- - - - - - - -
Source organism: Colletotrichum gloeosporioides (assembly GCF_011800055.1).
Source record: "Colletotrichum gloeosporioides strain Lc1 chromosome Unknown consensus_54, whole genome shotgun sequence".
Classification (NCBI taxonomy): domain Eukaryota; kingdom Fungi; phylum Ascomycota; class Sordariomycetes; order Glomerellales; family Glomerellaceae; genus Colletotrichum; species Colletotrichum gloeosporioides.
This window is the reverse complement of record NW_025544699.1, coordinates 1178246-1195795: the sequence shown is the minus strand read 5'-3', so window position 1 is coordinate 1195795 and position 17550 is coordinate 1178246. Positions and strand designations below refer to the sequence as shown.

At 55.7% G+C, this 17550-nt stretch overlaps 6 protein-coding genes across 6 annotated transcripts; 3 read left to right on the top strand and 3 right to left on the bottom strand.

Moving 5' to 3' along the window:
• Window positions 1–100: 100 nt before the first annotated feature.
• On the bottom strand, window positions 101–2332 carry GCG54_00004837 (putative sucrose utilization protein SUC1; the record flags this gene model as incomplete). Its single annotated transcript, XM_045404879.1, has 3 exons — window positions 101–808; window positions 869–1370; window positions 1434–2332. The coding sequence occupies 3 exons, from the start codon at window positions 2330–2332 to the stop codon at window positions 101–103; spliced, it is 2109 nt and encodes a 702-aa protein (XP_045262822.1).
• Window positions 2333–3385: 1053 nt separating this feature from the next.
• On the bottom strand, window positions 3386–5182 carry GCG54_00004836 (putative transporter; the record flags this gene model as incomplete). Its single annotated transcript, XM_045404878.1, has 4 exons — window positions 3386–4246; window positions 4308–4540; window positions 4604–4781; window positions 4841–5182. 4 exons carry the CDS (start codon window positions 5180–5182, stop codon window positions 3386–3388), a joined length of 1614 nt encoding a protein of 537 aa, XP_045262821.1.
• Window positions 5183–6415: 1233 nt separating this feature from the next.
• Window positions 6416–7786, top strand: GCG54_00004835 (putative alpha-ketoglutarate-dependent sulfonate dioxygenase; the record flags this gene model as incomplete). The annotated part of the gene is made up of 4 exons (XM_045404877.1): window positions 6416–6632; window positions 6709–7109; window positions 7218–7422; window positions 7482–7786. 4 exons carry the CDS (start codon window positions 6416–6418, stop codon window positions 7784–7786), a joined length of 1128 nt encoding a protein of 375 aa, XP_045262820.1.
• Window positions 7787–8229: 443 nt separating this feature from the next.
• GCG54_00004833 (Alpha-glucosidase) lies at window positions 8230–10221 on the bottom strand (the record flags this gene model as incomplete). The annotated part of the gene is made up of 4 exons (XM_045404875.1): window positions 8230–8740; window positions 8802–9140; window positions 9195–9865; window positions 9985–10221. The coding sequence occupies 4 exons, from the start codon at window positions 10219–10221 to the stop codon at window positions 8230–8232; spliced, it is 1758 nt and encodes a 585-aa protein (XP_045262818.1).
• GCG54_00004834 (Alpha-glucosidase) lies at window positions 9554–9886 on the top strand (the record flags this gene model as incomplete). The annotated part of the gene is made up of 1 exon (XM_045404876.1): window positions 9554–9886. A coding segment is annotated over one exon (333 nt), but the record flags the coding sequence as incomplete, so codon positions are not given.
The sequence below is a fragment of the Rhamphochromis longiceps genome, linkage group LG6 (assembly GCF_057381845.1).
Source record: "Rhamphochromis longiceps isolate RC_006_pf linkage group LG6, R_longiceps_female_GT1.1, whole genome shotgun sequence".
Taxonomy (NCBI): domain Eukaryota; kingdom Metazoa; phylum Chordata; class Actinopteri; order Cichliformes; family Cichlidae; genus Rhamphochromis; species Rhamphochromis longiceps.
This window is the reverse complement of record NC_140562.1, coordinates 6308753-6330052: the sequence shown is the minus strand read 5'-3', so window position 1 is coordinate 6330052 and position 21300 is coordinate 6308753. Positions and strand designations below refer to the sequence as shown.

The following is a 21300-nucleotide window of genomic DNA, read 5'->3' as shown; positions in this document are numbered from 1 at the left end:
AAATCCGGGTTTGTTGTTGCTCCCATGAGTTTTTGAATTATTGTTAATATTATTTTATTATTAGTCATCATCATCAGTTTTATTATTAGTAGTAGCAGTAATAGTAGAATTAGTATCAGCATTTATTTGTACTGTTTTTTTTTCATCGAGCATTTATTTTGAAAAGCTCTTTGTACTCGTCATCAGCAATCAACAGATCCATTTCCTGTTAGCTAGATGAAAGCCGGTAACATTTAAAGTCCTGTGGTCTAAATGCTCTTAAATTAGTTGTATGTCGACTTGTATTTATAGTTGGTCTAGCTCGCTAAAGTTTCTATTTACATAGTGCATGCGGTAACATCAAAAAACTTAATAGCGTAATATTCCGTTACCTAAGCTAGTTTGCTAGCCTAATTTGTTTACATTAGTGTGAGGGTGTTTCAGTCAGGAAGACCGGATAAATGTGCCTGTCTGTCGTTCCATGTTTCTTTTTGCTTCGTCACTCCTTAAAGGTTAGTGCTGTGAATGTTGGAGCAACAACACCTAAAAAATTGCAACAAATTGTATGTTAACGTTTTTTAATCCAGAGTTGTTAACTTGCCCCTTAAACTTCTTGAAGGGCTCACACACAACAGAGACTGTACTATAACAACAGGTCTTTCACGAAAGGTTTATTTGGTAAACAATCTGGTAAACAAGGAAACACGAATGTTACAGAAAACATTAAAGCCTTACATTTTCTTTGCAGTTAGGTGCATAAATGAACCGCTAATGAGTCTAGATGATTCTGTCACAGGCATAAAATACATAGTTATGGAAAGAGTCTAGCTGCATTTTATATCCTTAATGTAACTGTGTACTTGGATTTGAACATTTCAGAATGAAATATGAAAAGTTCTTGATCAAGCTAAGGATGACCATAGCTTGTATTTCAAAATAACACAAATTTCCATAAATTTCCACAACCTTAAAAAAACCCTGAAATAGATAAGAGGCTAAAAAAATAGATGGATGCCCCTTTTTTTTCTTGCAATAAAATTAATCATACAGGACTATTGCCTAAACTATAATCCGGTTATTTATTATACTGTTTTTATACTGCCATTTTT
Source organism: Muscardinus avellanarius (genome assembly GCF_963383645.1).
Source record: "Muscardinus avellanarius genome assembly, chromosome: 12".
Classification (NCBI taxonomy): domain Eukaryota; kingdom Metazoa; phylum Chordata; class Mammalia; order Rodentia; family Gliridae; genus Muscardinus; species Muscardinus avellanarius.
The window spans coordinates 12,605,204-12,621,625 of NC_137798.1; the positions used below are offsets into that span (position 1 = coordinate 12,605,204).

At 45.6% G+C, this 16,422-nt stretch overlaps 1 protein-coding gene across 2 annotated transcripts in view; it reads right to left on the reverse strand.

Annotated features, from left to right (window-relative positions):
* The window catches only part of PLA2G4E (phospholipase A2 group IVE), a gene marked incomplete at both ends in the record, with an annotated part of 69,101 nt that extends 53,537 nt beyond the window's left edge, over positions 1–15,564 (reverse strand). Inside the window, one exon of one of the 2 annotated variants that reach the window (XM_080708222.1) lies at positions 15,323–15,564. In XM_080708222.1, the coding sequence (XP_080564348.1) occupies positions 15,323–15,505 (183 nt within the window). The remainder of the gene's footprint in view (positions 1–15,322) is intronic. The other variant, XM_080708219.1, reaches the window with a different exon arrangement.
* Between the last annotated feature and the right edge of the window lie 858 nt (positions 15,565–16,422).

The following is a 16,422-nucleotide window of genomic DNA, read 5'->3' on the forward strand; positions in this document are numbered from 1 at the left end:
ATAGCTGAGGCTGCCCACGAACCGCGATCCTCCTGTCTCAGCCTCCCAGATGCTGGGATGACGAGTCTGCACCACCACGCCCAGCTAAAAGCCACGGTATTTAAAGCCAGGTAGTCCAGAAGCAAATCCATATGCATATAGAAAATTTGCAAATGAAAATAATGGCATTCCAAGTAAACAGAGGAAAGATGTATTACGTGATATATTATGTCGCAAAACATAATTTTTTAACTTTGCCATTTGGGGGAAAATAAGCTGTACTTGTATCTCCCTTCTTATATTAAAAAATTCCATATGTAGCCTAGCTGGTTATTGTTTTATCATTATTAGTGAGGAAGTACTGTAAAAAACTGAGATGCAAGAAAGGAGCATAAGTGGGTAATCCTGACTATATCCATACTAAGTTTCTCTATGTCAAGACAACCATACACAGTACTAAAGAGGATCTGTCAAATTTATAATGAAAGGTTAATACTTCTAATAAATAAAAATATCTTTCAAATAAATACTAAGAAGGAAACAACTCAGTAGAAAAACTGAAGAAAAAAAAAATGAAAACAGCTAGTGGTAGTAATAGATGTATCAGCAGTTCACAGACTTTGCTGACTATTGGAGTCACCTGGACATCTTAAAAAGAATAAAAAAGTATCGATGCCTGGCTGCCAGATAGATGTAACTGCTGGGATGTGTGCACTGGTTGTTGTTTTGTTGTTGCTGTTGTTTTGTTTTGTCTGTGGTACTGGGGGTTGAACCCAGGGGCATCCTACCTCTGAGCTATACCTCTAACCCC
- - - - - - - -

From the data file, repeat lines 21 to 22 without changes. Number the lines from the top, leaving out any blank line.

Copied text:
AAATCCGGGTTTGTTGTTGCTCCCATGAGTTTTTGAATTATTGTTAATATTATTTTATTATTAGTCATCATCATCAGTTTTATTATTAGTAGTAGCAGTAATAGTAGAATTAGTATCAGCATTTATTTGTACTGTTTTTTTTTCATCGAGCATTTATTTTGAAAAGCTCTTTGTACTCGTCATCAGCAATCAACAGATCCATTTCCTGTTAGCTAGATGAAAGCCGGTAACATTTAAAGTCCTGTGGTCTAAATGCTCTTAAATTAGTTGTATGTCGACTTGTATTTATAGTTGGTCTAGCTCGCTAAAGTTTCTATTTACATAGTGCATGCGGTAACATCAAAAAACTTAATAGCGTAATATTCCGTTACCTAAGCTAGTTTGCTAGCCTAATTTGTTTACATTAGTGTGAGGGTGTTTCAGTCAGGAAGACCGGATAAATGTGCCTGTCTGTCGTTCCATGTTTCTTTTTGCTTCGTCACTCCTTAAAGGTTAGTGCTGTGAATGTTGGAGCAACAACACCTAAAAAATTGCAACAAATTGTATGTTAACGTTTTTTAATCCAGAGTTGTTAACTTGCCCCTTAAACTTCTTGAAGGGCTCACACACAACAGAGACTGTACTATAACAACAGGTCTTTCACGAAAGGTTTATTTGGTAAACAATCTGGTAAACAAGGAAACACGAATGTTACAGAAAACATTAAAGCCTTACATTTTCTTTGCAGTTAGGTGCATAAATGAACCGCTAATGAGTCTAGATGATTCTGTCACAGGCATAAAATACATAGTTATGGAAAGAGTCTAGCTGCATTTTATATCCTTAATGTAACTGTGTACTTGGATTTGAACATTTCAGAATGAAATATGAAAAGTTCTTGATCAAGCTAAGGATGACCATAGCTTGTATTTCAAAATAACACAAATTTCCATAAATTTCCACAACCTTAAAAAAACCCTGAAATAGATAAGAGGCTAAAAAAATAGATGGATGCCCCTTTTTTTTCTTGCAATAAAATTAATCATACAGGACTATTGCCTAAACTATAATCCGGTTATTTATTATACTGTTTTTATACTGCCATTTTT
Source organism: Muscardinus avellanarius (genome assembly GCF_963383645.1).